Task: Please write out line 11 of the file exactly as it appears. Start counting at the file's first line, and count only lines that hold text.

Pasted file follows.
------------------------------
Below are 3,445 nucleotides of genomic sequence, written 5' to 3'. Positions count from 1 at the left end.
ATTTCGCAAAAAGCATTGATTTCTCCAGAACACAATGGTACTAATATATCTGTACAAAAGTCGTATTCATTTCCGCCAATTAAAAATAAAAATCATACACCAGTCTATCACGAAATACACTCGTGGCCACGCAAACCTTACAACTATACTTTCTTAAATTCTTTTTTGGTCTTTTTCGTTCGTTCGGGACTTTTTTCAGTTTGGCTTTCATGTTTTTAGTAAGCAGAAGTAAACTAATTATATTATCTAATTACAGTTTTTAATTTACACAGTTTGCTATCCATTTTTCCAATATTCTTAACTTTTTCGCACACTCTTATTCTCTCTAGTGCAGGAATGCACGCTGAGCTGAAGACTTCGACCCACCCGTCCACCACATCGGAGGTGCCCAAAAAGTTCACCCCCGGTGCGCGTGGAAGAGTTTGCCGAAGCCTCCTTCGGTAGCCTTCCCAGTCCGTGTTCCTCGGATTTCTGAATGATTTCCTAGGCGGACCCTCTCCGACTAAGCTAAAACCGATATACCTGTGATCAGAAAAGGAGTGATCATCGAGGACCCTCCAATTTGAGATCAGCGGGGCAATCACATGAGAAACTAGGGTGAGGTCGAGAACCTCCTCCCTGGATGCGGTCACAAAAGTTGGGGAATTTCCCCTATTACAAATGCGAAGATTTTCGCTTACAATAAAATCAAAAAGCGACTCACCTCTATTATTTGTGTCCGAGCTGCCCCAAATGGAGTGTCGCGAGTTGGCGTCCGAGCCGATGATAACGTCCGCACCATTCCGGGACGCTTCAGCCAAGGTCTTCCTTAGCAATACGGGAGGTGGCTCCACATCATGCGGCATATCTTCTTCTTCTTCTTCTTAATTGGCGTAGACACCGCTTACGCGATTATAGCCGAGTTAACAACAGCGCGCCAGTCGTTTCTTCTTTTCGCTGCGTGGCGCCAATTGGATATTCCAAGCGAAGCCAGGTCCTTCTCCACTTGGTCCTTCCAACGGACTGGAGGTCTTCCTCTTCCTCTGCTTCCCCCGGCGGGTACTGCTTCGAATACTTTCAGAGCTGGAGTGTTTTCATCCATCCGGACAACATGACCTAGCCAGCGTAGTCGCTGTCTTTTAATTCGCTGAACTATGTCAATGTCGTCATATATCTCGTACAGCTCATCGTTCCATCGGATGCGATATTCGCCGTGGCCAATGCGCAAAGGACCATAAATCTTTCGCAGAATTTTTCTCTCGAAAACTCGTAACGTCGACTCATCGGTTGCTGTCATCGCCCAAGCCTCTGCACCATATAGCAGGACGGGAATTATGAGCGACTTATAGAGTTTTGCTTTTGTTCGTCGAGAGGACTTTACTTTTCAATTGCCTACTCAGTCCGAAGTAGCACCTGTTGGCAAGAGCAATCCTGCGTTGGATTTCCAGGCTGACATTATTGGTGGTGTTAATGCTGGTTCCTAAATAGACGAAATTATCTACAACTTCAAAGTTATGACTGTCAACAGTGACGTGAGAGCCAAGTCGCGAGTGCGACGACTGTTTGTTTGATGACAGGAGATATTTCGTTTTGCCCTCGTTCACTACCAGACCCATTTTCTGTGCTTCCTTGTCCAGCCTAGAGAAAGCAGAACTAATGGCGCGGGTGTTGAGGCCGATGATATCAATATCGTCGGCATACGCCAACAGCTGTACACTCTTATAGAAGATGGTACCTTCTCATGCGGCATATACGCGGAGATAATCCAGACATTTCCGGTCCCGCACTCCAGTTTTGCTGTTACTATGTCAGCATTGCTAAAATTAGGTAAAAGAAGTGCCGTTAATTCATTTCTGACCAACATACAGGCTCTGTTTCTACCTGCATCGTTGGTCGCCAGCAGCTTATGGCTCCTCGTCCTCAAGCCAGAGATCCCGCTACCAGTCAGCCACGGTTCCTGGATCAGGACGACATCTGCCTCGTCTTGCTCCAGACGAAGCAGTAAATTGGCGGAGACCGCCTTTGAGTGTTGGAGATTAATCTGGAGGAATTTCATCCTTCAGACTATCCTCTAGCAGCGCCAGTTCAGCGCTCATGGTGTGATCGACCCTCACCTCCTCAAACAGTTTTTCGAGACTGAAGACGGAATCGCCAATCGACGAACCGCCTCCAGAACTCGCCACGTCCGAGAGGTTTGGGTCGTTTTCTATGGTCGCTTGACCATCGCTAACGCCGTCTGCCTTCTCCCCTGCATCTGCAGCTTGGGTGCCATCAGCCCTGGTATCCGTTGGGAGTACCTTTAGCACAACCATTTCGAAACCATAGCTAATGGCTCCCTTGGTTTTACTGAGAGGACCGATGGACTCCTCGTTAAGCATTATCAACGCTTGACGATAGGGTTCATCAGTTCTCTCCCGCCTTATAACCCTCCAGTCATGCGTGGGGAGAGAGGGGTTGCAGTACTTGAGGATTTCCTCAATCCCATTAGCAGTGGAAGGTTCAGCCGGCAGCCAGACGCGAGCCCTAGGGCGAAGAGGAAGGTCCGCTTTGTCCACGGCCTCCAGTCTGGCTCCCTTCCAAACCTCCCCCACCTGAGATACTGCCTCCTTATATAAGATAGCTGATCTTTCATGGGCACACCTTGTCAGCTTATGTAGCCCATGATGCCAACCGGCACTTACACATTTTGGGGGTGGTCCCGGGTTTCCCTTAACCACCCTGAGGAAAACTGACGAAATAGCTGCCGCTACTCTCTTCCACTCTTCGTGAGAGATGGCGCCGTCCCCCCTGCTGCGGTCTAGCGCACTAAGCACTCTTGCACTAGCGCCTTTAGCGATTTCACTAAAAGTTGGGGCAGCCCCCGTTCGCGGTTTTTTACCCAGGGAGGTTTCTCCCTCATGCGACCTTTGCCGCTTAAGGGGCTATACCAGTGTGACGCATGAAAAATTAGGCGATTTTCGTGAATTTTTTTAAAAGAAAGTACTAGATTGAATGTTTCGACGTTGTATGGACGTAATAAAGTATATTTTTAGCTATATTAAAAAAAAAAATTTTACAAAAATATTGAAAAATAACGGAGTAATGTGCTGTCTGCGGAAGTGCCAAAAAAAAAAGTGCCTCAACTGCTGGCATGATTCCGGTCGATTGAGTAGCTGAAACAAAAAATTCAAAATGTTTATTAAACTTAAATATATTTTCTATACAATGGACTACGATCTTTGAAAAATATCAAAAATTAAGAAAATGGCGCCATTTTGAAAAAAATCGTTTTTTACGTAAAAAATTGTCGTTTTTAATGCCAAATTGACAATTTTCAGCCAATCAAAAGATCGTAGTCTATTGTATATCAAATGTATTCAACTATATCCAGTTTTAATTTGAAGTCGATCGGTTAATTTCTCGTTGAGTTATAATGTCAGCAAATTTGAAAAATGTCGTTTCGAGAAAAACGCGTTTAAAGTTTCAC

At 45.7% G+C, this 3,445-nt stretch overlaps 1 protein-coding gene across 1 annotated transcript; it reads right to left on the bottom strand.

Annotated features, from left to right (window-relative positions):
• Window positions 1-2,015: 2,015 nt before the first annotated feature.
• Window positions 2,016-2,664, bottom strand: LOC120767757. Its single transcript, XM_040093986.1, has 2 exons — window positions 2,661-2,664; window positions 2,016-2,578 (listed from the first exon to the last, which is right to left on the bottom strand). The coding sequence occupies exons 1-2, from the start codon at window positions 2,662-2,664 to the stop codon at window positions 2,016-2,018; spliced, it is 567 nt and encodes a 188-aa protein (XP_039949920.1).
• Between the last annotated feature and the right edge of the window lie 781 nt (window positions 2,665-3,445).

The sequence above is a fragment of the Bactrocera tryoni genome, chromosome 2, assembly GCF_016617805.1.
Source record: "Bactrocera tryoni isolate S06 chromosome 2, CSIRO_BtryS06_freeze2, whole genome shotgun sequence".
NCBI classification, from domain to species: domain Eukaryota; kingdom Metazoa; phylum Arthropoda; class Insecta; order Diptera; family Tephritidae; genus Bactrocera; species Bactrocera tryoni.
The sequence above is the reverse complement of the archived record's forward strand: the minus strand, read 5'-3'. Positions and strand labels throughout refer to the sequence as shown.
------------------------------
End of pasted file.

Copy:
The sequence above is the reverse complement of the archived record's forward strand: the minus strand, read 5'-3'. Positions and strand labels throughout refer to the sequence as shown.